This past weekend was my re-birthday, marking the one year anniversary of leaving the “Sweat Lodge” – the first step on my important journey of becoming an engineer. Anyway, I need to get back to some pretty sophisticated engineering problem, but I thought I’d acknowledge the anniversary and repost the “Sweat Lodge” section of The Hope Manifesto:
The first key to learning anything is real commitment. How many people have taken years of Spanish classes but can’t speak a word? Meanwhile, we all know people who studied abroad and immersed themselves for a few weeks and came away with the ability to communicate freely (though perhaps difficultly).
Learning to code is no different. If you think you can learn how to code by going to a few classes, being “taught” or sitting down for an hour or so every so often, you’re 100% wrong and will waste your time. If you truly want to learn how to code (or learn any other new skill, for that matter) you must find some serious time to dedicate to the cause. And the cause is teaching yourself, not being taught.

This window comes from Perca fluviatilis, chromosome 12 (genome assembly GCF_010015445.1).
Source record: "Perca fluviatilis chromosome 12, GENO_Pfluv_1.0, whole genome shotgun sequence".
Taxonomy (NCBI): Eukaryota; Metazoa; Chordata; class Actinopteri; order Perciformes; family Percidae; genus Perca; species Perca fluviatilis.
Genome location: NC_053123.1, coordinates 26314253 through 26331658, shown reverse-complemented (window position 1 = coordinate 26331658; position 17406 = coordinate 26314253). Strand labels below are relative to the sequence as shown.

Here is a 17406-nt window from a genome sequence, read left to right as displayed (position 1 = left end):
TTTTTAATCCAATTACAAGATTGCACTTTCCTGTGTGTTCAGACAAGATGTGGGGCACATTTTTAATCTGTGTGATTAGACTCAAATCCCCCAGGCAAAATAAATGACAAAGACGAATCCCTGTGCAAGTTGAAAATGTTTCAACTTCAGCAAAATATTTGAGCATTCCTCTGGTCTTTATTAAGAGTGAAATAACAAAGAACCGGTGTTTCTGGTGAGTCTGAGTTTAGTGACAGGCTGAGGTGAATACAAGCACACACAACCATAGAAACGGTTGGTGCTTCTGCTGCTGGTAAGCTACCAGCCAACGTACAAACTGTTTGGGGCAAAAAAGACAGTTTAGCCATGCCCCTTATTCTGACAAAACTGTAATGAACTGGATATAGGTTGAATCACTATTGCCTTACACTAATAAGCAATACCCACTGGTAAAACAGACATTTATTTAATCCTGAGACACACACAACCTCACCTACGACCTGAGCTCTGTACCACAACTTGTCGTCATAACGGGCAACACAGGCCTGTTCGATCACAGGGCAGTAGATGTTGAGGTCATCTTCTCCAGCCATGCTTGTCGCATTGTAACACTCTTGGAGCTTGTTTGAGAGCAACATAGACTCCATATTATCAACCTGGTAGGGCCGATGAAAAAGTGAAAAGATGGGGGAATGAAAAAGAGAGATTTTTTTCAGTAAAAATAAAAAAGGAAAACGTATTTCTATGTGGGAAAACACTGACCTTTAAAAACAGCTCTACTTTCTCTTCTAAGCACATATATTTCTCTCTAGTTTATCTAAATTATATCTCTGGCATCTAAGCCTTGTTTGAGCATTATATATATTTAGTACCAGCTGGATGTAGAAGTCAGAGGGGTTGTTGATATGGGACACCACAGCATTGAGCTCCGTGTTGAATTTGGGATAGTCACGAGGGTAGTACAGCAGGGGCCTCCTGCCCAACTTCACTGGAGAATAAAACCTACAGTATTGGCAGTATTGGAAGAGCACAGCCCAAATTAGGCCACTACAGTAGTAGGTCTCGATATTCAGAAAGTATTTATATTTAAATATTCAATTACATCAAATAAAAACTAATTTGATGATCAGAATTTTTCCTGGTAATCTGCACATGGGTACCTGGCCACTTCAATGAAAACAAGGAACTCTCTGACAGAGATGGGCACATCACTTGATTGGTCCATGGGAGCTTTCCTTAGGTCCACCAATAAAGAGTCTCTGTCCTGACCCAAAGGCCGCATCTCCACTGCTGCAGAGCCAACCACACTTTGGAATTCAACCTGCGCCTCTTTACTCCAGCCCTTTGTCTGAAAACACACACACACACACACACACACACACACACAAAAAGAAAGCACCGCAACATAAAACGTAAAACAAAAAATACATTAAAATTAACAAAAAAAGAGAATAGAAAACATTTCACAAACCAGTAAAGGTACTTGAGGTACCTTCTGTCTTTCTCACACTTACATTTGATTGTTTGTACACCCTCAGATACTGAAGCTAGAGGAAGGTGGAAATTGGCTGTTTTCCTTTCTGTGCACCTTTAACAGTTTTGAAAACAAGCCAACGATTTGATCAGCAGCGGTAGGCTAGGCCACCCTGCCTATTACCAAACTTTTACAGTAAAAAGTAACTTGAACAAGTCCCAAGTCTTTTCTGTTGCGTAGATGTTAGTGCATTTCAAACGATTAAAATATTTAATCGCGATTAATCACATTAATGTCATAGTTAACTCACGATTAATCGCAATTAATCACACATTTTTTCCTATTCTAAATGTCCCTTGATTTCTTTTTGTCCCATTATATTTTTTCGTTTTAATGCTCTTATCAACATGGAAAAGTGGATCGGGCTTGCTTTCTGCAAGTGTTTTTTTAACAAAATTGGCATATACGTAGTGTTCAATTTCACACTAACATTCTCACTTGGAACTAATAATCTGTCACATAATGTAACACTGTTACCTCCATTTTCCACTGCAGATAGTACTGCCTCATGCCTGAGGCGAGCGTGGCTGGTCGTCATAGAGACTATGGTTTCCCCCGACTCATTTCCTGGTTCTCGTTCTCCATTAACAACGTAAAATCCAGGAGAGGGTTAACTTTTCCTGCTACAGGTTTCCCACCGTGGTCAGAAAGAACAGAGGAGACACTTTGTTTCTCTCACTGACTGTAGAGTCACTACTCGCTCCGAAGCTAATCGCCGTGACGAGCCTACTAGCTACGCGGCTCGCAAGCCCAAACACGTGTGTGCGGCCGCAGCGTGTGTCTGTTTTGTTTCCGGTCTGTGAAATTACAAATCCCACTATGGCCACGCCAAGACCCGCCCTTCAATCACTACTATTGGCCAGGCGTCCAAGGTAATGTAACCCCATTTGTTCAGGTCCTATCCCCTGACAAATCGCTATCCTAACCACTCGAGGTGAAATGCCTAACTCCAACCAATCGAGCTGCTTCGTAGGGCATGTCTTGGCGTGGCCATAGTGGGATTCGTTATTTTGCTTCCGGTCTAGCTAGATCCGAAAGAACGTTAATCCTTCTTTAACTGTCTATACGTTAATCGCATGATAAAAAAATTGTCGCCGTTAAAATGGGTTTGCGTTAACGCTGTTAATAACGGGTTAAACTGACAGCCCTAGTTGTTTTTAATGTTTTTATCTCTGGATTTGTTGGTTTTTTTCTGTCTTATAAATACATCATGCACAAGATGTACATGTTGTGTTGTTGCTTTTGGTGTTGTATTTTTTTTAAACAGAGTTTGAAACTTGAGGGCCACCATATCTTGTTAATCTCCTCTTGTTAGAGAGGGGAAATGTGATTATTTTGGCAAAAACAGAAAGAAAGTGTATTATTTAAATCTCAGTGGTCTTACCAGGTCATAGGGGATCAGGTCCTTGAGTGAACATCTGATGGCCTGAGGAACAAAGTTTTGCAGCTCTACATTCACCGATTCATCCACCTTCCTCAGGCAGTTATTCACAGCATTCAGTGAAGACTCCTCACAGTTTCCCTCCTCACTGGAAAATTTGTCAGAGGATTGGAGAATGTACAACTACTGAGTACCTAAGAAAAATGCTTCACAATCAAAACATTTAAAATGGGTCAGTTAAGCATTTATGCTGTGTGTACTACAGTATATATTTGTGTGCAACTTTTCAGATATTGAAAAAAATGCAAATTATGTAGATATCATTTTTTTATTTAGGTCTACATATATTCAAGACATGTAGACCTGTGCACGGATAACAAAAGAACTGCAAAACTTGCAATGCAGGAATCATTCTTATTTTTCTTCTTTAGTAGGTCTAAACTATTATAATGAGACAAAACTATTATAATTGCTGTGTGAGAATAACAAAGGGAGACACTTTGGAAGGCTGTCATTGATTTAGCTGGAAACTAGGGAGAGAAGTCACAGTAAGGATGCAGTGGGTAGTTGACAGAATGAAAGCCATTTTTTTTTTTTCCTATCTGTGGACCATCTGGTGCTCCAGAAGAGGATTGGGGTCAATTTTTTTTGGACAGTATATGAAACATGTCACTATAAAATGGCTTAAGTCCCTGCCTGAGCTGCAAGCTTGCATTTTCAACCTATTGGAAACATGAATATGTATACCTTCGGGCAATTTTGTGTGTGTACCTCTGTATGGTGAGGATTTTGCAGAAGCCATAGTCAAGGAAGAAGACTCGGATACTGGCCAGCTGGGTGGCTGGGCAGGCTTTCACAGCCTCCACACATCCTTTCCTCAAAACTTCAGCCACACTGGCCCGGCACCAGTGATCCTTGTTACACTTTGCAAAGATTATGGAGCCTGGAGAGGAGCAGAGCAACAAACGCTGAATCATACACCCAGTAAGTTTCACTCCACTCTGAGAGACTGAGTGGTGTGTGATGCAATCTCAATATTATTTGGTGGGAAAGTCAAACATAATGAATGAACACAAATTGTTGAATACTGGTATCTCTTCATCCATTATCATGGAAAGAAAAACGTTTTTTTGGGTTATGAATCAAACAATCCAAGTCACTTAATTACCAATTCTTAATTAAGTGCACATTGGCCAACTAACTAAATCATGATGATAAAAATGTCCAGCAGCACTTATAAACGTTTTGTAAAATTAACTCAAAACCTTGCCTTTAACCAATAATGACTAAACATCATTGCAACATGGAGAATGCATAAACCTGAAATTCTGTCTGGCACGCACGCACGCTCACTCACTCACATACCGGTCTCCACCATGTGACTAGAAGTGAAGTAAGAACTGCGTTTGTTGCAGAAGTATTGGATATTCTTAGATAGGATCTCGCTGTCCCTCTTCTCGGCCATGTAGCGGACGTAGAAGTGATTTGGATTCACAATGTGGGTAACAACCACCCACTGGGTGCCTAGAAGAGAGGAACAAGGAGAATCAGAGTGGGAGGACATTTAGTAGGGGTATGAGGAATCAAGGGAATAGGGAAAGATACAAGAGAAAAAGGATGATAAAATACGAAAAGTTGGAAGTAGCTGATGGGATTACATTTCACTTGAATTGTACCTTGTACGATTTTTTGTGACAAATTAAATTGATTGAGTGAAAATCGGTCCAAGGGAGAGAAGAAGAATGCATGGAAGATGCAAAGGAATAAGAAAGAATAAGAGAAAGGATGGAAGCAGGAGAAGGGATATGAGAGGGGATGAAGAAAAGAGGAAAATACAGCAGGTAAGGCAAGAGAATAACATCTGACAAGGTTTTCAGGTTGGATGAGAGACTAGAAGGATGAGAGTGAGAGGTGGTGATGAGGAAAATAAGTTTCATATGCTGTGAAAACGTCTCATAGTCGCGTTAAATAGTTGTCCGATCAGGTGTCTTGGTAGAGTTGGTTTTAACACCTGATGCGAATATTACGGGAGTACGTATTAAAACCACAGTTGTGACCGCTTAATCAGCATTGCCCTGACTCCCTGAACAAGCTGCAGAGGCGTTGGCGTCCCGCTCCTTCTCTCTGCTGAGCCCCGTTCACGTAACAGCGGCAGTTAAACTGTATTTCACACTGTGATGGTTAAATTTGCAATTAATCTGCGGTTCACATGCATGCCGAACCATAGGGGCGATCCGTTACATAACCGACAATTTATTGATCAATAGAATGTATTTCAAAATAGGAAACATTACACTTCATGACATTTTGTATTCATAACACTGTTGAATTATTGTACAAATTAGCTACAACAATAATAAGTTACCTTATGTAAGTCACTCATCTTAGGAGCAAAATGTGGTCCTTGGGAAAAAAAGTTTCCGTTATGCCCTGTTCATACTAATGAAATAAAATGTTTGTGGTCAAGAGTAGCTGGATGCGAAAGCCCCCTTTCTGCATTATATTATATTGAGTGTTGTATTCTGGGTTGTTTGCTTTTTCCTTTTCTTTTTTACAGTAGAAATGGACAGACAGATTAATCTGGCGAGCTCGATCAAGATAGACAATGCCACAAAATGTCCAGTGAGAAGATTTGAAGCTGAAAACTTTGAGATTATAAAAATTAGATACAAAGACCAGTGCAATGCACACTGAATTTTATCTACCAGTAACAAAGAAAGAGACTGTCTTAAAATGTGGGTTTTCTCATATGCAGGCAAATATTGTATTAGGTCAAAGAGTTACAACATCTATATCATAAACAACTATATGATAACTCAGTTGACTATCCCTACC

I call this The Sweat Lodge.
When I left AnyClip, I spent a few weeks playing around with online tutorials and reading books about coding. Not surprisingly, I felt like I was as much of a NoPE after a few weeks of this as I did when I began.
My real education started the second to last week of October, when I took five days of my life and commited myself to Change.
For five straight days, I sat at my desk, from the time I woke up to the time I went to bed, and obsessed over my education. I barely showered. I ate at my desk. I obsessed.
I went into my personal Sweat Lodge a NoPE and emerged a HoPE. Did I have all the answers? No. In the weeks and months that followed that week, I’ve learned a huge amount more than what I learned in that week.
But in that week, I taught myself the most important, foundational lessons that allowed me to emerge a new person: the skill of self-sustenance.
So this is your first test: Are you willing to commit to The Sweat Lodge? Are you willing to take 5 days — at least! — of your life to go through mental hell? Do you really want to code or are you just saying you do?